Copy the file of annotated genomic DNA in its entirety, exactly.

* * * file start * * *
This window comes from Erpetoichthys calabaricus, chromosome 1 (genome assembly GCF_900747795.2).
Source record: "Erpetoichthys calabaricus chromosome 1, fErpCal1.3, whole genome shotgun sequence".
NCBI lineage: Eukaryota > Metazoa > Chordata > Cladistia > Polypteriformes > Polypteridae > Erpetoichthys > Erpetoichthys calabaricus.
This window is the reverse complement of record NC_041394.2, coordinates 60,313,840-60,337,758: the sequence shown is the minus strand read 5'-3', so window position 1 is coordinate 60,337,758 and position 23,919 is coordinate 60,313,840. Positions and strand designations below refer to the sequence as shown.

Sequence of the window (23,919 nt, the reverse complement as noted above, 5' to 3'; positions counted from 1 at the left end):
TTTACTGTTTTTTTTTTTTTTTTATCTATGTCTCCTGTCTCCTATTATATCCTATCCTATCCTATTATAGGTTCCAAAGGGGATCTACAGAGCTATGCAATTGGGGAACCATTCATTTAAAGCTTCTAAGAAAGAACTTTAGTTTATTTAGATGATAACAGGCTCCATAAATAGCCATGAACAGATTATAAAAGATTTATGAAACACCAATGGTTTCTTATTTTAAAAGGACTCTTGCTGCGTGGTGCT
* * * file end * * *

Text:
This window comes from Erpetoichthys calabaricus, chromosome 1 (genome assembly GCF_900747795.2).
Source record: "Erpetoichthys calabaricus chromosome 1, fErpCal1.3, whole genome shotgun sequence".
NCBI lineage: Eukaryota > Metazoa > Chordata > Cladistia > Polypteriformes > Polypteridae > Erpetoichthys > Erpetoichthys calabaricus.
This window is the reverse complement of record NC_041394.2, coordinates 60,313,840-60,337,758: the sequence shown is the minus strand read 5'-3', so window position 1 is coordinate 60,337,758 and position 23,919 is coordinate 60,313,840. Positions and strand designations below refer to the sequence as shown.

Sequence of the window (23,919 nt, the reverse complement as noted above, 5' to 3'; positions counted from 1 at the left end):
TTTACTGTTTTTTTTTTTTTTTTATCTATGTCTCCTGTCTCCTATTATATCCTATCCTATCCTATTATAGGTTCCAAAGGGGATCTACAGAGCTATGCAATTGGGGAACCATTCATTTAAAGCTTCTAAGAAAGAACTTTAGTTTATTTAGATGATAACAGGCTCCATAAATAGCCATGAACAGATTATAAAAGATTTATGAAACACCAATGGTTTCTTATTTTAAAAGGACTCTTGCTGCGTGGTGCT